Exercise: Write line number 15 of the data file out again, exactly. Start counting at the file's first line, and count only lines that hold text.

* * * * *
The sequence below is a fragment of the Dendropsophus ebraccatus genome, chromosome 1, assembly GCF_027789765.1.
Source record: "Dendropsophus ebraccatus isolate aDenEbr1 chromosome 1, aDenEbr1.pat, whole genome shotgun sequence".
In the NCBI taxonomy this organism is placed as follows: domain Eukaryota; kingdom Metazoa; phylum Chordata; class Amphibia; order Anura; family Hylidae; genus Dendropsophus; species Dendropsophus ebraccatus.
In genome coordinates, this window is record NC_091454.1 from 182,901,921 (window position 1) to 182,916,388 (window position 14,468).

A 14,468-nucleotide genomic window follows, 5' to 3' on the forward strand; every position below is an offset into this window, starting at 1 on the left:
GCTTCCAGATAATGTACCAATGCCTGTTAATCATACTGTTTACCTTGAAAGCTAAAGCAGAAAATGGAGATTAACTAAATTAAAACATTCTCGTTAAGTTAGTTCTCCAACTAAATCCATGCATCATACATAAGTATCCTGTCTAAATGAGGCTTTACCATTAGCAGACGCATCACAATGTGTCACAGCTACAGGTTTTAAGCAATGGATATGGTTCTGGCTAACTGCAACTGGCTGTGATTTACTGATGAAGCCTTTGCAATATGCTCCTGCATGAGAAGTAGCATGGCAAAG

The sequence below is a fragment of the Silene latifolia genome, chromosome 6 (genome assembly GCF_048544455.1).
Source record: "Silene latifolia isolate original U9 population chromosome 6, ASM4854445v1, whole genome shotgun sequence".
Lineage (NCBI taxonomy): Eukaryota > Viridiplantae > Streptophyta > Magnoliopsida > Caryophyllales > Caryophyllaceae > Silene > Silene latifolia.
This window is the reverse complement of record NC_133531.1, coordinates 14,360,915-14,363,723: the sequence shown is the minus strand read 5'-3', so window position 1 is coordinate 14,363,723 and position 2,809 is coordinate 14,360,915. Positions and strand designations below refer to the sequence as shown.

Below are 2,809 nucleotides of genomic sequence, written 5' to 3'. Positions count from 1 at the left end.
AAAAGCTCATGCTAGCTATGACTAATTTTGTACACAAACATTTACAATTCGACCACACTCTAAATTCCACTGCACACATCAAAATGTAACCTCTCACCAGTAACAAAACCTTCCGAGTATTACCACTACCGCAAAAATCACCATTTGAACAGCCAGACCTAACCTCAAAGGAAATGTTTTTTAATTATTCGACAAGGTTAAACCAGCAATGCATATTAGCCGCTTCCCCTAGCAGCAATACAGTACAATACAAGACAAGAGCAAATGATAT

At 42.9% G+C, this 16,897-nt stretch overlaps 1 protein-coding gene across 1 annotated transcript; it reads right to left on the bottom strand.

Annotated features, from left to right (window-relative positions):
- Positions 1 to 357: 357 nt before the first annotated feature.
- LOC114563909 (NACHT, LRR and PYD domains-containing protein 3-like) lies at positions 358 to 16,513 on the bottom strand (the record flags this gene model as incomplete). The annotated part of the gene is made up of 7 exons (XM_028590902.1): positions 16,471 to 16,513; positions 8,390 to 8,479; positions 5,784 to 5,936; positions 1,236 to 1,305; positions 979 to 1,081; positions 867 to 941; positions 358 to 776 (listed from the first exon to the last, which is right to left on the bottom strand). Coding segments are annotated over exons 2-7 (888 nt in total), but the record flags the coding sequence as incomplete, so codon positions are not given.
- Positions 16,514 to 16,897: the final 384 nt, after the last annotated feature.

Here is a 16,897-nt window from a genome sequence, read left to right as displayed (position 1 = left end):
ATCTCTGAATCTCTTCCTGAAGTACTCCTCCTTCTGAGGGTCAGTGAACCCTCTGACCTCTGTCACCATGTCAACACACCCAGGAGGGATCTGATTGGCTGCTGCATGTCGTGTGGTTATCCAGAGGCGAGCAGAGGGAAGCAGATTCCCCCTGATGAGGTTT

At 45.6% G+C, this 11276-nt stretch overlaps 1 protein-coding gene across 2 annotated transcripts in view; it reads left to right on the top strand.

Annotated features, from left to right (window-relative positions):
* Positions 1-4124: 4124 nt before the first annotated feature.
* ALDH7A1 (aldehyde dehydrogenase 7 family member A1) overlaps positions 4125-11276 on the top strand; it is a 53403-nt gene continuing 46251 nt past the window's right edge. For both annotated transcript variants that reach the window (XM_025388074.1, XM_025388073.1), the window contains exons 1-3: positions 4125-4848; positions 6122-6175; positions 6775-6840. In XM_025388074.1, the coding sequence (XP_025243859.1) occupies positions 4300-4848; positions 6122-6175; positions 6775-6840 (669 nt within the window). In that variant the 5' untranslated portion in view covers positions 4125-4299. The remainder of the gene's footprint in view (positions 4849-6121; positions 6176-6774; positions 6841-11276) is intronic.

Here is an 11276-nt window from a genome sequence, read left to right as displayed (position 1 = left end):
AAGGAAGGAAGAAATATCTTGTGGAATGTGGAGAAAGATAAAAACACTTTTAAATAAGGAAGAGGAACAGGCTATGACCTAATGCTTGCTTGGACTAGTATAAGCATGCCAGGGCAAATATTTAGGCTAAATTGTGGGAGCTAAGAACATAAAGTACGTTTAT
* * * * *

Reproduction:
- Positions 1 to 357: 357 nt before the first annotated feature.